Corrin thinks that after the Great War the two-headed Chesterbelloc gradually evolved into a two-minded creature. Having been bound by their commitment to faith, family, and community, and their hostility to the “servile state,” Chesterton and Belloc ultimately divided over the means to achieve their Distributist vision.
Throughout his Christian life, Chesterton placed his faith in God and his hope in the common man. Not so Belloc, whose faith in God was increasingly supplemented by his reliance on the “Great Man,” especially Mussolini and Franco. An increasingly pessimistic Belloc gradually convinced himself that only some combination of God and the Great Man could save Catholic culture.
But did he convince Chesterton? No, argues Corrin convincingly. Chesterton may have been “infatuated with Belloc’s persona” (about which there was always the “smell of danger”). He may have shared Belloc’s objections to the “servile state.” He may even have been tempted by the lure—and lore—of Mussolini. But in the end he drew back. Not so Belloc, whose “enthusiasm for Mussolini knew no bounds.”
By the late 1920s Chesterton had begun to lose hope in the possibility of converting the Labor party and the English trade union movement into Distributist-minded organizations. But he continued to believe that only voluntary, bottom-up Distributism could improve the moral health of a society. Then came Mussolini’s invasion of Abyssinia and the Spanish Civil War. The first clinched Chesterton’s suspicions about Mussolini-style solutions, while the latter moved Belloc even more firmly into the Great Man (now read Franco) camp.
By the time that Spain was fully embroiled in civil war, both Chesterton and the “Chesterbelloc” were dead. Corrin is given to wondering whether Chesterton might have been able to coax Belloc away from fascism. What he establishes is that following Chesterton’s death, the Distributist movement “broke apart along liberal and reactionary lines.”
Even as he laments the failure of Distributism and Belloc’s abandonment of it, Corrin continues to find intellectual heroes among Catholic exponents of a third way. Included among them are Thomistic philosopher Jacques Maritain, refugees from fascism Fr. Hans Reinhold and Fr. Don Luigi Sturzo, Virgil Michel, O.S.B., of Minnesota’s St. John’s University, and virtually all anti-Franco, pro-working class Basque Catholics. In one way or another, everyone on this list “managed to see through the smokescreen of fascist corporatism,” which is to say, they came to see what Belloc could not see.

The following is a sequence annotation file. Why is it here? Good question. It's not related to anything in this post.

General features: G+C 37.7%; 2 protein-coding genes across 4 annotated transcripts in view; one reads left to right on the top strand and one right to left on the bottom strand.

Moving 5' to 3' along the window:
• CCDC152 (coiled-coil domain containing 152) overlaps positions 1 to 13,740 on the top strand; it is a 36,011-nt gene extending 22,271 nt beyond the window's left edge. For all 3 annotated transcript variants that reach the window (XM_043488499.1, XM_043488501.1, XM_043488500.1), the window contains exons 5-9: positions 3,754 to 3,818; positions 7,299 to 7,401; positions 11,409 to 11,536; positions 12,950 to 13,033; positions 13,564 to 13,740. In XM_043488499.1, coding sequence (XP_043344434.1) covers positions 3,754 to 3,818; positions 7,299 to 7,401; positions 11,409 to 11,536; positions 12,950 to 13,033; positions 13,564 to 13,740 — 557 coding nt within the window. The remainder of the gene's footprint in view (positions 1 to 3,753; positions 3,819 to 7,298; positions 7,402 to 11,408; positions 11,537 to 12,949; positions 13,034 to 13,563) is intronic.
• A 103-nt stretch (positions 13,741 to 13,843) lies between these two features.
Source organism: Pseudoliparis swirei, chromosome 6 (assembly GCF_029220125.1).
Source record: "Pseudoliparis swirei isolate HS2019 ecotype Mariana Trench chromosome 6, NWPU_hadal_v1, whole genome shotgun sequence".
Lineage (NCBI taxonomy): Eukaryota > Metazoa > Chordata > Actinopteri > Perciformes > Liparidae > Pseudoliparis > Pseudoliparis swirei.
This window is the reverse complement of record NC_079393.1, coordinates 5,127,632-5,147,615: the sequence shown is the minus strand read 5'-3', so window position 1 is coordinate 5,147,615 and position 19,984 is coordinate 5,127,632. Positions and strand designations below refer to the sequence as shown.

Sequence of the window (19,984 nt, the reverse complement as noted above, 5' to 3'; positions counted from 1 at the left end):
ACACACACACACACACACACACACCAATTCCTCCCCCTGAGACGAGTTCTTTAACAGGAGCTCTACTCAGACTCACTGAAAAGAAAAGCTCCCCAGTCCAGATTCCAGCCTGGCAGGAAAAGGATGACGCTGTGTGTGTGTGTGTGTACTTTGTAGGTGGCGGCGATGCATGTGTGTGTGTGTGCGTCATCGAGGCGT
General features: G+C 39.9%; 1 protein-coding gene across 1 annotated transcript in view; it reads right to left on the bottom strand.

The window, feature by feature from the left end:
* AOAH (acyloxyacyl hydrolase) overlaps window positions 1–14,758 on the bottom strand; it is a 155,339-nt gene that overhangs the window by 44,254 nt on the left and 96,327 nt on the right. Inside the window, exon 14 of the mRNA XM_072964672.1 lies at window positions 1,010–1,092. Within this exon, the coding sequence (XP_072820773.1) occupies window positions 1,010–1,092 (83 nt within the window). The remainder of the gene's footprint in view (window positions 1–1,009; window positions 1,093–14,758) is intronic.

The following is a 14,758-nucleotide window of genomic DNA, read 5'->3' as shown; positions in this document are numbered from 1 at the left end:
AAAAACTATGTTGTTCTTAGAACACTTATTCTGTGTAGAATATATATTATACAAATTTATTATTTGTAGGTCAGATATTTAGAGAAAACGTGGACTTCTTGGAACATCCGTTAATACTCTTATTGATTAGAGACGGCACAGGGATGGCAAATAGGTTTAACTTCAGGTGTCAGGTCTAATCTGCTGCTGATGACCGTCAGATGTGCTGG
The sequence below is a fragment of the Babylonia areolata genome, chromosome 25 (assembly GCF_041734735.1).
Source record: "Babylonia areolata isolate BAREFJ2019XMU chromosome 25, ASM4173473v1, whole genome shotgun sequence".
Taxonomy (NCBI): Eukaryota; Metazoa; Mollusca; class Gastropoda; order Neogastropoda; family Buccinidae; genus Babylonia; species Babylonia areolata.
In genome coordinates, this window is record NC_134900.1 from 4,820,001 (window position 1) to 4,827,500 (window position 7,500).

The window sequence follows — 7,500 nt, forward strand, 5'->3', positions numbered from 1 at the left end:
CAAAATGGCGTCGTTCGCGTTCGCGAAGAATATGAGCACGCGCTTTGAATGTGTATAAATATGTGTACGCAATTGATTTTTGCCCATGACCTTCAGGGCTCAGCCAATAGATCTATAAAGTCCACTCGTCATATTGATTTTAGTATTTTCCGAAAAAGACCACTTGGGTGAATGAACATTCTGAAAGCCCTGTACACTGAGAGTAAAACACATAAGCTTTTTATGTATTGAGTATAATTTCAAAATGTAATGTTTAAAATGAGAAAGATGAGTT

Corrin then introduces his final hero: George Orwell. Anything but a Catholic intellectual, Orwell was a “special breed of socialist” whom Corrin admires both for actually taking up arms against Franco in Spain and for exposing the “philosophical linkage between reactionary Catholicism and the totalitarian twins of Marxism-Fascism.”
Orwell’s “self-declared mission” is Corrin’s mission as well, namely, to battle against all dogmas, whether “communist, fascist, or Catholic.” Or as Orwell put it, the great intellectual battles of the late 1930s and beyond were to be waged against “three literary cliques: the Stalinist gang, the Fascist gang, and the Catholic gang.”
By the 1930s Corrin’s reactionary Catholics were “intuitively uncomfortable” with democracy and thoroughly at home with the “certitudes of hierarchy and authority.” Not so Chesterton, whom Corrin rescues from those who would accuse him of succumbing to the fascist temptation.
Corrin has nonetheless done more than a small disservice to Belloc. While he is correct to criticize Belloc and others for succumbing to the very temptation that Chesterton avoided, he must be criticized for implying that these reactionary Catholics were no better than their fascist tempters. The question is: Must “reactionary Catholics” be lumped together with the true monsters of the twentieth century, as Orwell and Corrin have so lumped them?
Corrin praises his preferred “liberal Catholics” for “adjusting to the architecture of modern secular culture” and devising “new and imaginative” reforms for what ails the world. He also commends them for “infusing Christian values into a purely materialistic economic system.” The only problem is that these liberal solutions leave in place the very servile state that Belloc warned the world against nearly a century ago.
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“Unservile Catholics” first appeared in the May 2005 issue of Touchstone. If you enjoyed this article, you'll find more of the same in every issue.